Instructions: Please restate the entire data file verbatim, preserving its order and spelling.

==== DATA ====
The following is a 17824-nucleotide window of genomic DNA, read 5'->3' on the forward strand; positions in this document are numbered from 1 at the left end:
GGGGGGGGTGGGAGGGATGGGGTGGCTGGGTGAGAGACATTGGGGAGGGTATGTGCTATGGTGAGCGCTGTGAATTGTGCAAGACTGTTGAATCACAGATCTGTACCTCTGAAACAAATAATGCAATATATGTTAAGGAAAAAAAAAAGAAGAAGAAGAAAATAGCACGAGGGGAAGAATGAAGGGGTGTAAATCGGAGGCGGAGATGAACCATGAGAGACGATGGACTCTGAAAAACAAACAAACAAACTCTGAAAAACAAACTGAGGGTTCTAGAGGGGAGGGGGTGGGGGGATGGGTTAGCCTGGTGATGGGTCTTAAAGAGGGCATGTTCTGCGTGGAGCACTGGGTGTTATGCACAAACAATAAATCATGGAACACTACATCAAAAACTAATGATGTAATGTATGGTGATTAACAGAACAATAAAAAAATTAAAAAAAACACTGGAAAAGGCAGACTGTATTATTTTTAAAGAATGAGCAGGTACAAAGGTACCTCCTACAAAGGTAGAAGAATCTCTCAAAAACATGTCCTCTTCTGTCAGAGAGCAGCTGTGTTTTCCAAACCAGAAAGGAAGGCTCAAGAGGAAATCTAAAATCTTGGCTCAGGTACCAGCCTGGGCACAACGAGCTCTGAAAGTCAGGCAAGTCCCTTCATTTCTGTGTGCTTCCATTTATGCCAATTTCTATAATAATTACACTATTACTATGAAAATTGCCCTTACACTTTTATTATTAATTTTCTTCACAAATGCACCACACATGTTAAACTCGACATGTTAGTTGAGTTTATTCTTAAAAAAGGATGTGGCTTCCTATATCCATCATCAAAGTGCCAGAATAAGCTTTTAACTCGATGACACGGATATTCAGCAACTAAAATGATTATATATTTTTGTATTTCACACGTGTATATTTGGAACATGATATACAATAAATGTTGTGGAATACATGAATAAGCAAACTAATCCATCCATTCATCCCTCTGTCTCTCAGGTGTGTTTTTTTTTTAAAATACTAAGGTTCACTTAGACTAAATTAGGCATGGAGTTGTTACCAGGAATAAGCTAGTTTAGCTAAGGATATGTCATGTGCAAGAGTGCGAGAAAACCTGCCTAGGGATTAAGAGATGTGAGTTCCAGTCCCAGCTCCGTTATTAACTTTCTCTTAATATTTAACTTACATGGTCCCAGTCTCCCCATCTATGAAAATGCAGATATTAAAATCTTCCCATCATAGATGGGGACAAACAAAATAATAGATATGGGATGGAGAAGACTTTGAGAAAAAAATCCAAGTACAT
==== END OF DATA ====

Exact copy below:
The following is a 17824-nucleotide window of genomic DNA, read 5'->3' on the forward strand; positions in this document are numbered from 1 at the left end:
GGGGGGGGTGGGAGGGATGGGGTGGCTGGGTGAGAGACATTGGGGAGGGTATGTGCTATGGTGAGCGCTGTGAATTGTGCAAGACTGTTGAATCACAGATCTGTACCTCTGAAACAAATAATGCAATATATGTTAAGGAAAAAAAAAAGAAGAAGAAGAAAATAGCACGAGGGGAAGAATGAAGGGGTGTAAATCGGAGGCGGAGATGAACCATGAGAGACGATGGACTCTGAAAAACAAACAAACAAACTCTGAAAAACAAACTGAGGGTTCTAGAGGGGAGGGGGTGGGGGGATGGGTTAGCCTGGTGATGGGTCTTAAAGAGGGCATGTTCTGCGTGGAGCACTGGGTGTTATGCACAAACAATAAATCATGGAACACTACATCAAAAACTAATGATGTAATGTATGGTGATTAACAGAACAATAAAAAAATTAAAAAAAACACTGGAAAAGGCAGACTGTATTATTTTTAAAGAATGAGCAGGTACAAAGGTACCTCCTACAAAGGTAGAAGAATCTCTCAAAAACATGTCCTCTTCTGTCAGAGAGCAGCTGTGTTTTCCAAACCAGAAAGGAAGGCTCAAGAGGAAATCTAAAATCTTGGCTCAGGTACCAGCCTGGGCACAACGAGCTCTGAAAGTCAGGCAAGTCCCTTCATTTCTGTGTGCTTCCATTTATGCCAATTTCTATAATAATTACACTATTACTATGAAAATTGCCCTTACACTTTTATTATTAATTTTCTTCACAAATGCACCACACATGTTAAACTCGACATGTTAGTTGAGTTTATTCTTAAAAAAGGATGTGGCTTCCTATATCCATCATCAAAGTGCCAGAATAAGCTTTTAACTCGATGACACGGATATTCAGCAACTAAAATGATTATATATTTTTGTATTTCACACGTGTATATTTGGAACATGATATACAATAAATGTTGTGGAATACATGAATAAGCAAACTAATCCATCCATTCATCCCTCTGTCTCTCAGGTGTGTTTTTTTTTTAAAATACTAAGGTTCACTTAGACTAAATTAGGCATGGAGTTGTTACCAGGAATAAGCTAGTTTAGCTAAGGATATGTCATGTGCAAGAGTGCGAGAAAACCTGCCTAGGGATTAAGAGATGTGAGTTCCAGTCCCAGCTCCGTTATTAACTTTCTCTTAATATTTAACTTACATGGTCCCAGTCTCCCCATCTATGAAAATGCAGATATTAAAATCTTCCCATCATAGATGGGGACAAACAAAATAATAGATATGGGATGGAGAAGACTTTGAGAAAAAAATCCAAGTACAT